Solving the problem: “3BP intoxication and special delivery conditions to certain tumors”
Many previous reports confirmed the author’s conclusion that 3BP metabolism occurs through permanent attachment to thiol groups of GSH, N-acetyl L-cysteine (NAC) and proteins. If a large dose of 3BP was administered to patients and/or 3BP-induced toxicity appeared, GSH should be administered immediately.1 However, some tumors may have a special nature that may warrant using special delivery methods of 3BP for better penetration of tumor cells (Table 4).
Solving the problem: “lack of effective topical 3BP cream and ointment”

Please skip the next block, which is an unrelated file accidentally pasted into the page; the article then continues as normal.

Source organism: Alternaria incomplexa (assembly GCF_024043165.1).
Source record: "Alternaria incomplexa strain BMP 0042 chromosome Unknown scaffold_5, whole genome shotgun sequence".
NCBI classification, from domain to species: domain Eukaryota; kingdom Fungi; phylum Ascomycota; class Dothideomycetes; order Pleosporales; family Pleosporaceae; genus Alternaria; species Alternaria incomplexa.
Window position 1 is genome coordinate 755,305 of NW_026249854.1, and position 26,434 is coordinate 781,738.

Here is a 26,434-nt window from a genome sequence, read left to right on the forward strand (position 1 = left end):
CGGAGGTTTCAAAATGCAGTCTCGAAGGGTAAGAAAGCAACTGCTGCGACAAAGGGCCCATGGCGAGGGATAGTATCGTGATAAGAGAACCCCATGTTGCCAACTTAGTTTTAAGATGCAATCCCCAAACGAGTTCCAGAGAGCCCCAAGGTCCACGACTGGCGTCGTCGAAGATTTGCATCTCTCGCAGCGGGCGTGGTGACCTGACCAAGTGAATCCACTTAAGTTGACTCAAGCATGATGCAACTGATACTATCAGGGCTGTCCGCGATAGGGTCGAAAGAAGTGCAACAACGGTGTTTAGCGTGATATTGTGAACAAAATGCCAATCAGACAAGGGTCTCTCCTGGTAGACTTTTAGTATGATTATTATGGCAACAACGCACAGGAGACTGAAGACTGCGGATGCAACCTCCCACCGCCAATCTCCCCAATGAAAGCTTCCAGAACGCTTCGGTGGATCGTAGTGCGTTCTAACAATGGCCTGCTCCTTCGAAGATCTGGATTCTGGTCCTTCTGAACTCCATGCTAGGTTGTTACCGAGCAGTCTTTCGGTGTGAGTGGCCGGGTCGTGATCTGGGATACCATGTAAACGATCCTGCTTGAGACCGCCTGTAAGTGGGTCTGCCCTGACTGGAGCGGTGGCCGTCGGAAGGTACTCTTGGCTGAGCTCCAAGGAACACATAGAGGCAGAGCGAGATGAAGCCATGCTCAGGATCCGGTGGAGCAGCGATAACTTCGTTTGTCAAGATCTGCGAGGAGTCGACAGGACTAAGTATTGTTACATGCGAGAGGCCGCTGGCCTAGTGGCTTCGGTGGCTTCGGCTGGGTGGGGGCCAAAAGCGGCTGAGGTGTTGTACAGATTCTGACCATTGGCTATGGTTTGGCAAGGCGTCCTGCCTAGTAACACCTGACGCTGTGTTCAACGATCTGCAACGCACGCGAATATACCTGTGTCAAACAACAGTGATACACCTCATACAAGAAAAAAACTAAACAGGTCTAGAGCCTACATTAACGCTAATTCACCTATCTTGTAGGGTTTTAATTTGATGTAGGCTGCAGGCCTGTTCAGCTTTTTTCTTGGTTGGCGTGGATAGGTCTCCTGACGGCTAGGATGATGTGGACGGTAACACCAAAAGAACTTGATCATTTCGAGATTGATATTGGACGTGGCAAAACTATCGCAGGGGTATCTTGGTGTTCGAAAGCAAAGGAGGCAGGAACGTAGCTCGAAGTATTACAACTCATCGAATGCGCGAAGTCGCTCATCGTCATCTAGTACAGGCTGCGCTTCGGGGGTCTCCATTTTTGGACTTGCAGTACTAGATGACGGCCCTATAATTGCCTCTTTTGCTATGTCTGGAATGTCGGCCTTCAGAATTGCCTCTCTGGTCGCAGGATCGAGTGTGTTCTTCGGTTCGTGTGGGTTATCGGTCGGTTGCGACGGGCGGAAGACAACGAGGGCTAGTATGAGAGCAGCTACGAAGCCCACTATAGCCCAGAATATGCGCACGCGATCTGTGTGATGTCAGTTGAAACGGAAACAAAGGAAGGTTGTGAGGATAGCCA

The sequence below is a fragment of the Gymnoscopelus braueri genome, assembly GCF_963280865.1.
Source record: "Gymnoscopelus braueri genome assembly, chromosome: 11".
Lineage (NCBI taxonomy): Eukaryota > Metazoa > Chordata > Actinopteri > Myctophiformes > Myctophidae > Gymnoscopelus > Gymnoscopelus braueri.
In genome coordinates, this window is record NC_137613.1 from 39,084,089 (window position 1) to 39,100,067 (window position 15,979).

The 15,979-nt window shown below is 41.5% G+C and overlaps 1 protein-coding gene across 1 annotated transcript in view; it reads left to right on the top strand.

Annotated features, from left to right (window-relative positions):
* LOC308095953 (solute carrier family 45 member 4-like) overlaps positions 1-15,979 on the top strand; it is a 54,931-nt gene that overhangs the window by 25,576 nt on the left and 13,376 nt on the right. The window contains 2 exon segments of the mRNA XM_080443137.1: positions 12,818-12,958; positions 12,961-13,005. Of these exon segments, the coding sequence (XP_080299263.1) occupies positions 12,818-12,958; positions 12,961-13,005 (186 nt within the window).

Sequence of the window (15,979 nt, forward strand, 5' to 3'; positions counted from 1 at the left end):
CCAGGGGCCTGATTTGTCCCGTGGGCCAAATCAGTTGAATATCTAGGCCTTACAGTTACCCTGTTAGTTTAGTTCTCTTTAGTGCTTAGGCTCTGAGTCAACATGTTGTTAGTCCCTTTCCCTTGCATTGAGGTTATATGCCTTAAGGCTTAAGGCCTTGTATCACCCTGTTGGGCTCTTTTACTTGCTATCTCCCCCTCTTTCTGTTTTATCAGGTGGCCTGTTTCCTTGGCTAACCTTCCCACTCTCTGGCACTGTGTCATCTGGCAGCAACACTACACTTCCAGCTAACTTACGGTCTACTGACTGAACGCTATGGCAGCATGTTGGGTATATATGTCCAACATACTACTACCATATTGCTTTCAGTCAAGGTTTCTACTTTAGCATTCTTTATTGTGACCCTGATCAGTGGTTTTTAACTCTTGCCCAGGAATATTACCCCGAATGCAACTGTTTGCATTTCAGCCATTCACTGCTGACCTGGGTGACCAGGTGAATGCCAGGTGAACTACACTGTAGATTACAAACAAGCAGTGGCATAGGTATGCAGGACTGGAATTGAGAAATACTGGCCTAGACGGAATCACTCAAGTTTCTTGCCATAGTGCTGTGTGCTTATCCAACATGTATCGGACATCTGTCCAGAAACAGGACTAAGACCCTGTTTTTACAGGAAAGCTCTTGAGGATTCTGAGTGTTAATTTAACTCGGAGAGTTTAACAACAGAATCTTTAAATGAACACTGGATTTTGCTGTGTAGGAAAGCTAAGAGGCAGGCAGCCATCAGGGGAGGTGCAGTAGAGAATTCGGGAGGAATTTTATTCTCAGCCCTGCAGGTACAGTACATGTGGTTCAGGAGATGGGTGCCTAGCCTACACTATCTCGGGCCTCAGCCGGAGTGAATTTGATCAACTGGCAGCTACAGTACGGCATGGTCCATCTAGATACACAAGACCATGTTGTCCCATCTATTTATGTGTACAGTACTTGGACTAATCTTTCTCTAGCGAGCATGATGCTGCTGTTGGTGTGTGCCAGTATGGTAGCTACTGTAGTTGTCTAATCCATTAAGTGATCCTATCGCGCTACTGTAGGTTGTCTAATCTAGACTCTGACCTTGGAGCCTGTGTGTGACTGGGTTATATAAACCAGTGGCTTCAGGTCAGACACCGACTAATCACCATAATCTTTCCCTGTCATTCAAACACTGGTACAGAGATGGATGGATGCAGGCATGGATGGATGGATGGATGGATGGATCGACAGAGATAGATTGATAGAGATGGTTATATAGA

Cancer patients may need topical anticancer agents in case of malignant wounds, inoperable fungating breast cancers, superficial malignant skin ulcers, ulcerating superficial tumors, some gastrointestinal tract tumors (rectal cancer) and others. Applying locally dissolved 3BP in watery solutions is quite impractical due to the rapid escape of 3BP solutions away from the tumor cells. Lack of adequate contact time between 3BP and the tumor tissue, in addition to the possibility of unwanted binding of locally administered 3BP to tissue proteins in the tumor tissue, may hinder or prevent 3BP-induced anticancer effects. Hence, the need for topical long-lasting contact of 3BP to local sites tissue arises (Table 4). Manufacturing topical creams or ointments containing liposomal 3BP formulations is promising to potentiate the cytotoxic effects exerted by systemic administration of 3BP. Combination of 3BP and citric acid in topical creams or ointments may be promising in potentiating such cytotoxicity.